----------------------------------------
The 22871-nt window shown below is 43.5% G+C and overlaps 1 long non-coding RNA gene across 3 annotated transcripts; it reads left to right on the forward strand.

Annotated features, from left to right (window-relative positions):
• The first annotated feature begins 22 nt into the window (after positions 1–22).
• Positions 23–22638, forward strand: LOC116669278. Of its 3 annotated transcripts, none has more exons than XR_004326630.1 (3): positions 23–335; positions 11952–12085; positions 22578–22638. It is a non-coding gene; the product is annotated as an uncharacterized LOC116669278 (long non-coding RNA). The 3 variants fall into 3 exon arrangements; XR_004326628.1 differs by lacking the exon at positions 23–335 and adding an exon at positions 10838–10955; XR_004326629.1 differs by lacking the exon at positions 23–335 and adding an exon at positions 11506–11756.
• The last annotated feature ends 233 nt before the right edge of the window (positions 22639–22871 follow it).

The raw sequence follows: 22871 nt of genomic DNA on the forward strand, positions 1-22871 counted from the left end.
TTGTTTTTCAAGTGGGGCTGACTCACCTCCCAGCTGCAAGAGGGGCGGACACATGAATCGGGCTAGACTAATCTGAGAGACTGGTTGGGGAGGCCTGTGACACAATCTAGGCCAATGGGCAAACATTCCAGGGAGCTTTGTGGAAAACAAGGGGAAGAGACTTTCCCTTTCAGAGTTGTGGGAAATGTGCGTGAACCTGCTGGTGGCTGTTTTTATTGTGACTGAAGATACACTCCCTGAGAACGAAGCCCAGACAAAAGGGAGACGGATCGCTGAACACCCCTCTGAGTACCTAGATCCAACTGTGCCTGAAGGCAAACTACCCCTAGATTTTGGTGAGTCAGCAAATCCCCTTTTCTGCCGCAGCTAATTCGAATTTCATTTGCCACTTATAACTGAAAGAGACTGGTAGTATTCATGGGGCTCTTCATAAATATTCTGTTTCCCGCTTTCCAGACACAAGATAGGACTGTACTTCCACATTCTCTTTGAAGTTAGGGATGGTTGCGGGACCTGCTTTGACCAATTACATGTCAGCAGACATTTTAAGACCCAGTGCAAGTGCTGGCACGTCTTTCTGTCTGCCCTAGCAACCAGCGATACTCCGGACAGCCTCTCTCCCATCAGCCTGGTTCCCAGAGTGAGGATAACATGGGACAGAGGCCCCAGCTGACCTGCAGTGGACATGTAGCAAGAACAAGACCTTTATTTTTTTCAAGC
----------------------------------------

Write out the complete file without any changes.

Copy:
The 22871-nt window shown below is 43.5% G+C and overlaps 1 long non-coding RNA gene across 3 annotated transcripts; it reads left to right on the forward strand.

Annotated features, from left to right (window-relative positions):
• The first annotated feature begins 22 nt into the window (after positions 1–22).
• Positions 23–22638, forward strand: LOC116669278. Of its 3 annotated transcripts, none has more exons than XR_004326630.1 (3): positions 23–335; positions 11952–12085; positions 22578–22638. It is a non-coding gene; the product is annotated as an uncharacterized LOC116669278 (long non-coding RNA). The 3 variants fall into 3 exon arrangements; XR_004326628.1 differs by lacking the exon at positions 23–335 and adding an exon at positions 10838–10955; XR_004326629.1 differs by lacking the exon at positions 23–335 and adding an exon at positions 11506–11756.
• The last annotated feature ends 233 nt before the right edge of the window (positions 22639–22871 follow it).

The raw sequence follows: 22871 nt of genomic DNA on the forward strand, positions 1-22871 counted from the left end.
TTGTTTTTCAAGTGGGGCTGACTCACCTCCCAGCTGCAAGAGGGGCGGACACATGAATCGGGCTAGACTAATCTGAGAGACTGGTTGGGGAGGCCTGTGACACAATCTAGGCCAATGGGCAAACATTCCAGGGAGCTTTGTGGAAAACAAGGGGAAGAGACTTTCCCTTTCAGAGTTGTGGGAAATGTGCGTGAACCTGCTGGTGGCTGTTTTTATTGTGACTGAAGATACACTCCCTGAGAACGAAGCCCAGACAAAAGGGAGACGGATCGCTGAACACCCCTCTGAGTACCTAGATCCAACTGTGCCTGAAGGCAAACTACCCCTAGATTTTGGTGAGTCAGCAAATCCCCTTTTCTGCCGCAGCTAATTCGAATTTCATTTGCCACTTATAACTGAAAGAGACTGGTAGTATTCATGGGGCTCTTCATAAATATTCTGTTTCCCGCTTTCCAGACACAAGATAGGACTGTACTTCCACATTCTCTTTGAAGTTAGGGATGGTTGCGGGACCTGCTTTGACCAATTACATGTCAGCAGACATTTTAAGACCCAGTGCAAGTGCTGGCACGTCTTTCTGTCTGCCCTAGCAACCAGCGATACTCCGGACAGCCTCTCTCCCATCAGCCTGGTTCCCAGAGTGAGGATAACATGGGACAGAGGCCCCAGCTGACCTGCAGTGGACATGTAGCAAGAACAAGACCTTTATTTTTTTCAAGC